The answer is more or less clear: The machines are increasingly in-charge of the most important facets of human society!
In a world of Big Data, number-crunching machines have a "natural" advantage. Automation is slowly, but surely, replacing many sensitive human activities for political, economic and practical reasons. (Read this.)
But in the economy, algorithm-based HFT (high frequency trading) supercomputers literally control the flow of trillions of dollars in the world's largest stock markets, forex markets and commodities exchanges. Essentially, machines control (or distort) the basic "price discovery" mechanism of the markets. Since HFTs make money on price movements, they both cause and profit from market volatility. (See this.)
Speaking of "money"... Less than 10% of the "currency" in circulation is printed physical cash and coins. More than 90% of what we call money (about 97% in places like Sweden) is just digital ones and zeros - created, transacted and tracked by banking software. In a "cashless society", we'll have a 100% machine-generated medium-of-exchange! (See this.)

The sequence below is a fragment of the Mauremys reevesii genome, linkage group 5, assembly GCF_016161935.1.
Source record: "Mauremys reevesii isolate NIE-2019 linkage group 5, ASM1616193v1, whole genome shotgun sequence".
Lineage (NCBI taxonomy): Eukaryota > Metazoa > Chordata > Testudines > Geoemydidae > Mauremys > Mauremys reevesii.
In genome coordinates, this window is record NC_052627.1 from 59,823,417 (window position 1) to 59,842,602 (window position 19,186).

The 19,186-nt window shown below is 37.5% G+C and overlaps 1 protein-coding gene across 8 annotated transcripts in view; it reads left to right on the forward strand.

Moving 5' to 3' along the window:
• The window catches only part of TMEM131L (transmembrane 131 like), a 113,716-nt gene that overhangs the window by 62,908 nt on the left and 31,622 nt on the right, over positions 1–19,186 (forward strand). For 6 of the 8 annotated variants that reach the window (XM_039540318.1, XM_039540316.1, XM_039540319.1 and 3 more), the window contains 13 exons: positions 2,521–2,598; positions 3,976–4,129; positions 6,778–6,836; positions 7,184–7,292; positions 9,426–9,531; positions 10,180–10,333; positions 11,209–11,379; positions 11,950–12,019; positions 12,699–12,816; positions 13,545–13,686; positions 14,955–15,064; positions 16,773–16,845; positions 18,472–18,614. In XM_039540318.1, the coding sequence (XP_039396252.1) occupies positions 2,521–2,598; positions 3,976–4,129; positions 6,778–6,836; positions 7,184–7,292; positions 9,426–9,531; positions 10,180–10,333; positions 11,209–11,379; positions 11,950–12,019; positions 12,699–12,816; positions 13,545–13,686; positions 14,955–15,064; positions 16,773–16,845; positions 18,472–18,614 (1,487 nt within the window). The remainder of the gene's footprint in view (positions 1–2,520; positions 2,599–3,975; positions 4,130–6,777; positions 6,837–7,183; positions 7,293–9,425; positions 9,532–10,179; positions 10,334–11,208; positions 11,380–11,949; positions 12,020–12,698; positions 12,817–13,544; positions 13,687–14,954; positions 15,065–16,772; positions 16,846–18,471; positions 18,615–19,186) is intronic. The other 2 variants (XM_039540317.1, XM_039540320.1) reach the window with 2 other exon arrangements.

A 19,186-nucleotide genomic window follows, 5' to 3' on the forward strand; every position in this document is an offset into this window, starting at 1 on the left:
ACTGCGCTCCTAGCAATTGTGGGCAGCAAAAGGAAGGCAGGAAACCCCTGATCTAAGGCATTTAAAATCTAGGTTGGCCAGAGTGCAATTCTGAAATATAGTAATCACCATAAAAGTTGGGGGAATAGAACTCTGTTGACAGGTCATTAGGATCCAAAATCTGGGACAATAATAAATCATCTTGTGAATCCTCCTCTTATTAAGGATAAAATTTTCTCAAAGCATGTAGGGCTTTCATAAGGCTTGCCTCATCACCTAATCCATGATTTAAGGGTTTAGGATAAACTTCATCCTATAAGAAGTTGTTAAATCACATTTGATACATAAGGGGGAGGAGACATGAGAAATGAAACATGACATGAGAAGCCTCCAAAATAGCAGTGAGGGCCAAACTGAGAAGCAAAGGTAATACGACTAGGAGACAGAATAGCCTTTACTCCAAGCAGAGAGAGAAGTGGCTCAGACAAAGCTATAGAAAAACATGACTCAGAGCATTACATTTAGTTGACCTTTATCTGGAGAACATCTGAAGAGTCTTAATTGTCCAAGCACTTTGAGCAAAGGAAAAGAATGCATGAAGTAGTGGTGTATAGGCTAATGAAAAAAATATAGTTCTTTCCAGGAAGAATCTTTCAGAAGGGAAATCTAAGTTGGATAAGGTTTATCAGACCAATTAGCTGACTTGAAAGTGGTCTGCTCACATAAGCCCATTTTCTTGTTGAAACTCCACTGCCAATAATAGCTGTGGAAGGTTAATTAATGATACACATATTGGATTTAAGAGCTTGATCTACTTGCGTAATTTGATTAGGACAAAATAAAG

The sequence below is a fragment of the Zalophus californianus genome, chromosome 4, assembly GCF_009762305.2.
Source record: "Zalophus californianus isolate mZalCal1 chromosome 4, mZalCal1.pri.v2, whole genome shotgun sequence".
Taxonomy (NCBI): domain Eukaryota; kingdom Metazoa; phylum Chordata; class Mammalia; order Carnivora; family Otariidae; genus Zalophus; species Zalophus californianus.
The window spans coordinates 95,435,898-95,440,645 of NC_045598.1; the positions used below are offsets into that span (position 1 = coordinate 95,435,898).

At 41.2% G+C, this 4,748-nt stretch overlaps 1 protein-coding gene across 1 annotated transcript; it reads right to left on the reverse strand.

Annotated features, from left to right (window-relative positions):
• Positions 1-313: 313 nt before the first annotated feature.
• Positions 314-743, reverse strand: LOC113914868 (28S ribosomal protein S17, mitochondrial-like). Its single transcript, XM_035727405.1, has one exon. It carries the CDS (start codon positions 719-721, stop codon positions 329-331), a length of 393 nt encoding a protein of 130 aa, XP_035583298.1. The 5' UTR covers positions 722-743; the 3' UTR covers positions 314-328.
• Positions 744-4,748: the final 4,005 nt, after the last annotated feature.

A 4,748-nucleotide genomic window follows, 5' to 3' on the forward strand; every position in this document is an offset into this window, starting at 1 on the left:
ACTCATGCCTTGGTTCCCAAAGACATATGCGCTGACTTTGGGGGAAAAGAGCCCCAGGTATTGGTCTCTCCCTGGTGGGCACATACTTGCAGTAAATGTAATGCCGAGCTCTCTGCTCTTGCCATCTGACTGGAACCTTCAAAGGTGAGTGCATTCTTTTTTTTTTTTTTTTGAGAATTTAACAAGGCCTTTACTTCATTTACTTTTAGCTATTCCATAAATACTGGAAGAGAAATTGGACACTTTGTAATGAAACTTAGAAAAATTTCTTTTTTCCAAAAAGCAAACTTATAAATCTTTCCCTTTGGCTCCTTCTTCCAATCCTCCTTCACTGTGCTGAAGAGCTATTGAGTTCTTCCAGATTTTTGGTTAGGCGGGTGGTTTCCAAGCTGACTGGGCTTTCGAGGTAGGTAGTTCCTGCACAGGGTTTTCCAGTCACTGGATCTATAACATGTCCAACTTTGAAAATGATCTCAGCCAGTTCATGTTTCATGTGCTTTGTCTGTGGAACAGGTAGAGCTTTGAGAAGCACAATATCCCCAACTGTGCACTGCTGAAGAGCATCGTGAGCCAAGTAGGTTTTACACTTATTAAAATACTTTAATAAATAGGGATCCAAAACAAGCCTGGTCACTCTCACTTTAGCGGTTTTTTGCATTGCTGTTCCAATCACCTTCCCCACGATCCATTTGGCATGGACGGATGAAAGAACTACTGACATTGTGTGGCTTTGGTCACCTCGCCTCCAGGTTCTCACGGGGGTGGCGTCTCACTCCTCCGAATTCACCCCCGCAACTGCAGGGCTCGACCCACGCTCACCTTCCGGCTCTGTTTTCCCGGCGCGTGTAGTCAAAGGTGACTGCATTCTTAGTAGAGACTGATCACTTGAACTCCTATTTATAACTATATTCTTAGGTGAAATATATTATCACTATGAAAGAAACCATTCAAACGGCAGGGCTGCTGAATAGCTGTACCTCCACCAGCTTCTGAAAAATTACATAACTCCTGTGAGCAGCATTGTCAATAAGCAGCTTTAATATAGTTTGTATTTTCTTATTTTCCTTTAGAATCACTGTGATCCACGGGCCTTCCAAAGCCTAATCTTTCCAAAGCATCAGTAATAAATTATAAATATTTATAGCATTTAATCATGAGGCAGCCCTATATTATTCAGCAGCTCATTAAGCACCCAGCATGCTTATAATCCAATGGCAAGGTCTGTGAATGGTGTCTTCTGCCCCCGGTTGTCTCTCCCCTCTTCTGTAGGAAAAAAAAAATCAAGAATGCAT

That's not all... The ruling powers in most nations are using vast digital dragnets to troll for electronic pre-crime evidence. Algorithms that sift through "yottabytes" of data to analyse and identify the potential "bad guys" (and their sympathisers) among us. And it's not easy to hide or escape because your smartphone works for "them"! (See this.)
Most alarmingly, militaries in countries (developed and emerging) around the world are plunging blindly into an era of fully-automated robotic weapons. These can be in the form of autonomous drones using algorithms to track, target - and yes, kill humans - without the oversight of other human beings! (See this.)
Skynet doesn't really need to become "self-aware" and send out the Terminator... A rouge 'algo' could simply delete an economic database - or misinterpret a military one... In the resultant chaos, human beings will probably fight each other to extinction! (Sorry to ruin your day.)
Last night long ago. - Last night I ducked out of work early to go to a “New York Times” sponsored talk at Symphony Space, the capacious and rickety old theater on 95th and Broad...
12 hours ago